High cattle prices this year aren't all that surprising, but the lofty heights of new price records certainly are, says Purdue University Extension economist Chris Hurt.
One record, posted by Nebraska steers, shows an average of $147 per live hundredweight – more than $20 higher than the previous first-quarter record price. In percentage terms, finished cattle prices in the first quarter this year were up 17% and production was down only 4%.
"It is easy to list some possible causes, but none of them seem to be large enough to have caused such startlingly high prices," Hurt said. "We start with the fact that meat and poultry supplies all were low. We have mentioned that the 4% reduced beef production and broiler egg hatchability has been low, reducing chicken supplies below expectations," Hurt explained.
The PED virus in hogs may have been the real kicker, primarily because the pork market seems to have sharply overshot prices due to the uncertainty of the actual death loss from the disease, Hurt said. There were also arguments that "maybe" demand was very strong, but first-quarter GDP growth of only 0.1% seems to discredit this argument. Data on trade are positive, but not enough to explain such high prices.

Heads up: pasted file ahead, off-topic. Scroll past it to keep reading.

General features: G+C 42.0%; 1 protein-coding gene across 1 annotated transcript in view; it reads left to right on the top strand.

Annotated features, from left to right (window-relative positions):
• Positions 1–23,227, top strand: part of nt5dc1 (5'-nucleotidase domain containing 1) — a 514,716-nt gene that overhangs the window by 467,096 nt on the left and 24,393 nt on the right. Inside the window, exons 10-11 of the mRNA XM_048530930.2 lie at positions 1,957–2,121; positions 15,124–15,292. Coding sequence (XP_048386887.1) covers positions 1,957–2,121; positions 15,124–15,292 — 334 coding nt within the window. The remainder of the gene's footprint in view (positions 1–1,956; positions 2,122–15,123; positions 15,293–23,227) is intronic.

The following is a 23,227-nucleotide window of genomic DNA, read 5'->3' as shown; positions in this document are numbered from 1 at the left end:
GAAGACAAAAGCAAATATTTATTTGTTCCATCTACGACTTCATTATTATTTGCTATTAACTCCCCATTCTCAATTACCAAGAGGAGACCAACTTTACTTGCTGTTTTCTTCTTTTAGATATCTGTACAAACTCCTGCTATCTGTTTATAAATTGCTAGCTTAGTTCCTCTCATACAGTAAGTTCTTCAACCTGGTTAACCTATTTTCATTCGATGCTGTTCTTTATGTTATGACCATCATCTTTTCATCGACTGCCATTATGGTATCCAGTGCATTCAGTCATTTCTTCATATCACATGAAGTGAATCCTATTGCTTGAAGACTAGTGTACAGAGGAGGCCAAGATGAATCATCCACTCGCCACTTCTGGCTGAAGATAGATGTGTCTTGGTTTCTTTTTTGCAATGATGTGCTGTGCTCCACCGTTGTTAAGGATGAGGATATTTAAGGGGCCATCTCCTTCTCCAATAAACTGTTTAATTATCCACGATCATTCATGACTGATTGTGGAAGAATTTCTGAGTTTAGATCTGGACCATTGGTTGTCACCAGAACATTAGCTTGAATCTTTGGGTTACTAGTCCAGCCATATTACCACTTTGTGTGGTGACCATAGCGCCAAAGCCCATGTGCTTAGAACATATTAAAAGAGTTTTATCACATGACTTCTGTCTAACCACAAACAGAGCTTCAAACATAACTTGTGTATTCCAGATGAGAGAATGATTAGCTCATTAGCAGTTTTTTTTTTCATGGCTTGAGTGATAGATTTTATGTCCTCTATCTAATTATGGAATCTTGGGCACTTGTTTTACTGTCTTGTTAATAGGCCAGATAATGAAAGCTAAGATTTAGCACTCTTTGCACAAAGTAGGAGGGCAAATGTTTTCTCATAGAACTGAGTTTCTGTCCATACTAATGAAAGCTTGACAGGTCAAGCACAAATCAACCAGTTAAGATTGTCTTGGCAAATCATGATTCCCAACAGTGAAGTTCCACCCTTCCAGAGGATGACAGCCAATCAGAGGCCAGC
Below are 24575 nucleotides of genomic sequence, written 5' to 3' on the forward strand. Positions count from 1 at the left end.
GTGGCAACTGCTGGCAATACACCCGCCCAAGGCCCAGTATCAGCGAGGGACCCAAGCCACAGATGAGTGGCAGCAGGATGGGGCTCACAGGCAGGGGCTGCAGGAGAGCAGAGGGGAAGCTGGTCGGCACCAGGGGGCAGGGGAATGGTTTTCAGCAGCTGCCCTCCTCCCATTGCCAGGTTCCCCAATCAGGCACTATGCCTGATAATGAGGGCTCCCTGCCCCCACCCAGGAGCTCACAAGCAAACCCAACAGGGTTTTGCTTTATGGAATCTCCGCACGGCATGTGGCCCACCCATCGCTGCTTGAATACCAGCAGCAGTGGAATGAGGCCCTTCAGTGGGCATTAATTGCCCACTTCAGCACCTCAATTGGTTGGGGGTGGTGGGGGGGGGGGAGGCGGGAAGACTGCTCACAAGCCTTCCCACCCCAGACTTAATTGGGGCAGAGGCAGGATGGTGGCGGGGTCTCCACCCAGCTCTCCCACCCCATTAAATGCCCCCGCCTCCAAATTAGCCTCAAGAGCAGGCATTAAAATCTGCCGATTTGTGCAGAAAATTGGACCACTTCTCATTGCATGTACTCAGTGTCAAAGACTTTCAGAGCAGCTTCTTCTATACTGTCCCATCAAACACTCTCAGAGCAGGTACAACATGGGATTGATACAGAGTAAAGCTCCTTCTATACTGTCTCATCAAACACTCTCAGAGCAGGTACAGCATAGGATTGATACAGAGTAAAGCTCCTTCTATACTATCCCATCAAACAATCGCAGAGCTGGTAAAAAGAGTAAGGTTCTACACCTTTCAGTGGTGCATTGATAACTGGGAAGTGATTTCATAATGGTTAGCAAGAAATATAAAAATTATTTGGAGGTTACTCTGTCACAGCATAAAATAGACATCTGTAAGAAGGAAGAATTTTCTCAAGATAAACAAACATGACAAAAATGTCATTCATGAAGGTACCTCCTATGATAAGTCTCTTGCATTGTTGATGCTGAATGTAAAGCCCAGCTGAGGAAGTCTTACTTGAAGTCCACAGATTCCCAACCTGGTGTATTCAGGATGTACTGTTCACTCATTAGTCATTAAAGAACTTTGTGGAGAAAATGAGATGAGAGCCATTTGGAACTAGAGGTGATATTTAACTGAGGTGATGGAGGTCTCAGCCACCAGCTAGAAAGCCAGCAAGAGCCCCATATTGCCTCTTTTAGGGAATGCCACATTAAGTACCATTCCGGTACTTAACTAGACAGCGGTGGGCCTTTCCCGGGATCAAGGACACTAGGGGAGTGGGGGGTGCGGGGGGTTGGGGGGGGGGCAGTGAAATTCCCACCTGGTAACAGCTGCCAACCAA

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"Much like pork, we are left with an incomplete understanding of why cattle prices were so high, especially in March and April," Hurt continued. "As in the pork sector, this may mean that cattle prices were 'caught up' in the fear of very short meat and poultry supplies and may have become overpriced."
Hurt said that this may be another example of the old market adage of "buy the rumor and sell the fact."
Record prices impact consumers, too
Record beef prices for consumers have also become a reality, Hurt said. In 2013, retail beef prices averaged $5.29 per pound but moved to a record $5.55 in the first quarter of 2014. Retail beef prices in 2014 are now expected to average $5.67 per pound, an increase of 7% over last year.
Related: Cattle Prices Cause Beef Price Increase At Grocery Store
"Current live-cattle futures markets are taking a more moderate approach to prices for the rest of the year now that the highs of the year are likely behind us," Hurt said. "Prices of finished cattle are expected to move downward to the mid-to lower $140s in May and June. Prices are expected to dip more in the third quarter with an average in the $135 to $139 range, and then recover into the low to mid-$140s for the last quarter average. Prices in 2013 averaged $126, and this year's new record is expected to be near $142," he said.